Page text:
Bell X1 play Vicar Street
What a difference four months make. Last November, Bell X1 were decidedly flat when they road-tested songs from the then forthcoming album 'Blue Lights On The Runway' at this venue. With founding member Brian Crosby having just departed, their usual air of confidence was missing.
Now that the album -- a domestic chart-topper -- has come out and they have just returned from their latest well-received US mini-tour, they tear into their set like men possessed.
And what a strong set this is -- an hour-and-a-half where only one song fails to leave a mark.
The new material sounds great -- not least the Radiohead-like opener 'How Your Heart Is Wired' and next single 'The Ribs of a Broken Umbrella'.
The original trio -- Noonan, multi-instrumentalist Dave Geraghty and bassist Dominic Philips -- are supplemented by a pair of highly capable musicians, Marc Aubele (keys) and Rory Doyle (drums), who help add texture to songs as lovely as 'Amelia' and 'Next To You'.
'Eve, The Apple Of My Eye' from their best album, 'Music in Mouth', is delivered so movingly it's likely to raise goose-pimples.
The bulk of the 16 songs played could -- and often do -- work well on daytime radio. Say what you will about Bell X1, but they certainly know how to pen catchy tunes.
Impressive as 'Tongue', 'Flame' and 'Rocky Took a Lover' are in their recorded states, they truly come alive in concert.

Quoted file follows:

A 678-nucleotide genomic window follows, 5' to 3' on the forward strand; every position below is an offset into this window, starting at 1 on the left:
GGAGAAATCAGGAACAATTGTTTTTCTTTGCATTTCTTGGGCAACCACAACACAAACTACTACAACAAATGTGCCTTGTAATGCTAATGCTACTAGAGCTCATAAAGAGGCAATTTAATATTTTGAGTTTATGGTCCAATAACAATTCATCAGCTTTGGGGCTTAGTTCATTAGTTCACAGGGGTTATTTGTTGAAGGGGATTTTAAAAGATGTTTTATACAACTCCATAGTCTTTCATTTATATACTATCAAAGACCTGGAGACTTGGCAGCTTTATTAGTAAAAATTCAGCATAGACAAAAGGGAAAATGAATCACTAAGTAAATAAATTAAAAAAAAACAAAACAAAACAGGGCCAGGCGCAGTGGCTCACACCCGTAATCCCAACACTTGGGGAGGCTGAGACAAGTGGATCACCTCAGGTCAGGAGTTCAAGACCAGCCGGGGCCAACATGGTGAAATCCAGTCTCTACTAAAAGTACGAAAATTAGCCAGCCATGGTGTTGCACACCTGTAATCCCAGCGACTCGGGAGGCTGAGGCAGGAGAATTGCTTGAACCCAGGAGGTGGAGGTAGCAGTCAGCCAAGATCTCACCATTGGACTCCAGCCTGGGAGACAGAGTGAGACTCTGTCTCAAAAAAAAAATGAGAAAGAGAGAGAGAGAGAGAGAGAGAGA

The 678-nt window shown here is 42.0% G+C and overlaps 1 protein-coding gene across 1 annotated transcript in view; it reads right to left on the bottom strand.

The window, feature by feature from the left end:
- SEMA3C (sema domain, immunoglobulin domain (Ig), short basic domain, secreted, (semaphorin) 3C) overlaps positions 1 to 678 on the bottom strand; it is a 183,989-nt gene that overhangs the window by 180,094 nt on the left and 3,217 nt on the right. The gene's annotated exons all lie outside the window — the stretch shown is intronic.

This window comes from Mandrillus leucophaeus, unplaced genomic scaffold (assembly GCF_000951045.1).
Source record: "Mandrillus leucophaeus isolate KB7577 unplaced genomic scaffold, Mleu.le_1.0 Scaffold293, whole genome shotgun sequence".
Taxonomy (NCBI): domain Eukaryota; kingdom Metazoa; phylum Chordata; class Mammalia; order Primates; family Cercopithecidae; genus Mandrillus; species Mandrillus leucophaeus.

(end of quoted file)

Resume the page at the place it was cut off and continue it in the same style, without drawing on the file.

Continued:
For the encore, the three original members perform a lovely take on early single 'Pinball Machine', before being joined by Aubele and Doyle for the night's one bum tune, the lyrically atrocious 'One-Stringed Harp'. Sample lyric: "She's just pulling her knickers from her arse/Like she's playing a one-stringed harp."
Traditional closer 'I'll See Your Heart and I'll Raise You Mine' -- with a little bit of Nick Cave's 'Into Your Arms' thrown in for good measure -- is performed with aplomb.
Throughout, there's a sense of a band straining at the confines of Vicar Street. Everything -- from the epic sound to the lightshow -- is geared for a bigger stage. A support slot with U2 at Croke Park maybe?
'The Comedy of Errors' is an early Shakespeare play, riotously full of mistaken identities, from beginning to end, with jokes, puns and comic situations leading to a stunning climax as the many knots are unravelled.
Shakespeare got it from Plautus, who got it from Poseidippus. It has survived the long journey well.
There is a poignancy in the story of children lost at sea, many years before, and then recovered. This is focused on Egeon, played in classic Shakespearean style by John Kavanagh. He delivers, uniquely, his iambic pentameters to the manner born.
Karl Sheils, who plays Solinus, Duke of Ephesus, as a 'spiv' with two-toned shoes, finds blank verse unfamiliar. The two men create, from the beginning, a split between two different interpretations moving along uneasily.
The play has two sets of twins, servants and masters. The two Dromios, Ciaran O'Brien and Peter Daly, provide funny episodes of slapstick. Their two masters, both named Antipholus, blunder through myriad mistaken identity episodes that keep the action, and the audience, on tenterhooks.
The actors are mixed in their performances, some displaying good comic relief, while others are more lugubrious. There is strange use of sound effects, whistles and cries. But the play tumbles along at a fast and eccentric pace, giving us plenty of laughter.